The future of the left since 1884

Bridging the divides

In the first of our series examining new ideas for the centre-left, Andrew Harrop argues its intellectual renewal is already starting. That can only be good news - for when both sides of Labour’s broad church contribute ideas, Labour and the country will be better for it.



Labour’s Brexit debate has exposed tensions and cleavages within the party that have nothing to do with left versus right. Among centrist social democrats there are proponents of both globalist liberalism and working-class cultural conservatism.

And on the Corbynite left there is striking disagreement between Momentum’s green internationalists and the Bennite ‘lexiteers’ who seek sovereignty for socialism at home. One of the most important developments of 2018 has been the emergence of significant diversity and disagreement within the Labour left, on both ideological worldviews and political practicalities.

In terms of ideas, Corbynism is a badge for a broad spectrum of thinking. Some of the Labour left’s priorities have hardly changed since the 1980s – fighting cuts, extending free services, nationalising industries. But there is genuine innovation too, especially when it comes to economic thinking.

To date the moderate centre left has struggled to respond to the intellectual challenge from the Corbynites. Sometimes when defending the orthodoxies of the last Labour government, social democrats have sounded stuck in the past themselves. But there are signs that the centre left’s renewal is slowly starting.

Self-styled moderates are proposing radical and politically contentious reforms to challenge our gross inequalities of wealth and power. They want to reduce the UK’s huge wealth disparities through new taxes and market interventions: even Tony Blair now backs a land value tax. They seek to place agency and control into people’s hands by reducing concentrations of power within public services, workplaces and consumer markets. And they are searching for practical ways to achieve balanced growth and to secure good work, in a way that embraces new technology and delivers shared prosperity across Britain.

In all of this the moderates are not so moderate: political voices on opposite wings of the labour movement agree on much more than they admit. To add to the story, there are lots of ideas which unite people divided by the tribal left-right split, but which do not command consensus within each rival camp.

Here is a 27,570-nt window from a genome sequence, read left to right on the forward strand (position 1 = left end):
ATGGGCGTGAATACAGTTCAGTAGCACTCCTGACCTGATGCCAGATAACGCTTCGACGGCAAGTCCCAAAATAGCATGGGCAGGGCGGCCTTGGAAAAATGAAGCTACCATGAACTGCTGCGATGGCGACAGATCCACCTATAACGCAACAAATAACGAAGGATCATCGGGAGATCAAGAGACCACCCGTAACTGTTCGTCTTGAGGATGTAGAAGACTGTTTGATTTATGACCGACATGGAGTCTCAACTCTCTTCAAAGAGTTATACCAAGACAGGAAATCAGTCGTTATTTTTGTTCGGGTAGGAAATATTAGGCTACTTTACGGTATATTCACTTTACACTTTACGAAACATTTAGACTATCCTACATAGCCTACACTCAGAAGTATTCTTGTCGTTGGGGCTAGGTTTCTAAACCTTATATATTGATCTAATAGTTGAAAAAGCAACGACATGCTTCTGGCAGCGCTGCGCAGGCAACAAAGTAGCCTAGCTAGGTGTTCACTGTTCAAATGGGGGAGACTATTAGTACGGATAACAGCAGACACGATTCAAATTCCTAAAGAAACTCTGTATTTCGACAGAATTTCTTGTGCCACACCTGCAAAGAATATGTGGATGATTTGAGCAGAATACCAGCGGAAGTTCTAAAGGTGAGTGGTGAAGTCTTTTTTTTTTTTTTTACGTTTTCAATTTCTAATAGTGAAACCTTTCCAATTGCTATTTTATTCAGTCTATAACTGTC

The proposal for a universal basic income is a case in point. But, more broadly, both extremes of the movement are home to statist and anti-statist tendencies: radical plans for decentralisation, mutualism and grassroots democracy have a home in centre left as well as Corbynite thinking.

Across the Labour family, people are trying to answer the same questions – and often coming up with the same answers – even though they may be reluctant to acknowledge it is a shared conversation, because of the party’s factional fissures.

This is not to underplay the distinctions between Labour’s left and right. There is a different tone and mode of politics, with the moderates more likely to champion change from within and more preoccupied with winning a hearing from voters who don’t share the left’s convictions. And when it comes to economics, moderates don’t share the Labour left’s heady dreams of post-capitalism; instead they want a steady, practical journey to a more productive, egalitarian variety of capitalism.

But it is often the rhetoric more than the policy that marks the two ends of the axis apart. Indeed, on some questions traditional social democrats appear more radical than the Corbynites. On equality, MPs have attacked Labour’s leadership from the left and pointed out that the party’s social security, tax and higher education policies do too little to close the gap between rich and poor.

In the years to come the centre left will have a key role to play in demanding intellectual honesty within the Labour family and calling out the leadership where there are gaps in the party’s thinking. That might mean demanding rigour on the tax policies required to fund a Scandinavian welfare state; or getting beneath sloganeering to the sort of real-world curiosity and nuance needed to reform failing markets, workplaces and public services.

This all adds to the case for the British left remaining one movement not two. The Labour party should be a broad church not just because it is an electoral necessity; but because, when there are more voices sharing in the conversation, all sides benefit and stronger ideas emerge. A labour movement that offers a comfortable home for Liz Kendall as well as John McDonnell is one that will shape a brighter future for our troubled country.

Andrew Harrop

Andrew Harrop is general secretary of the Fabian Society.


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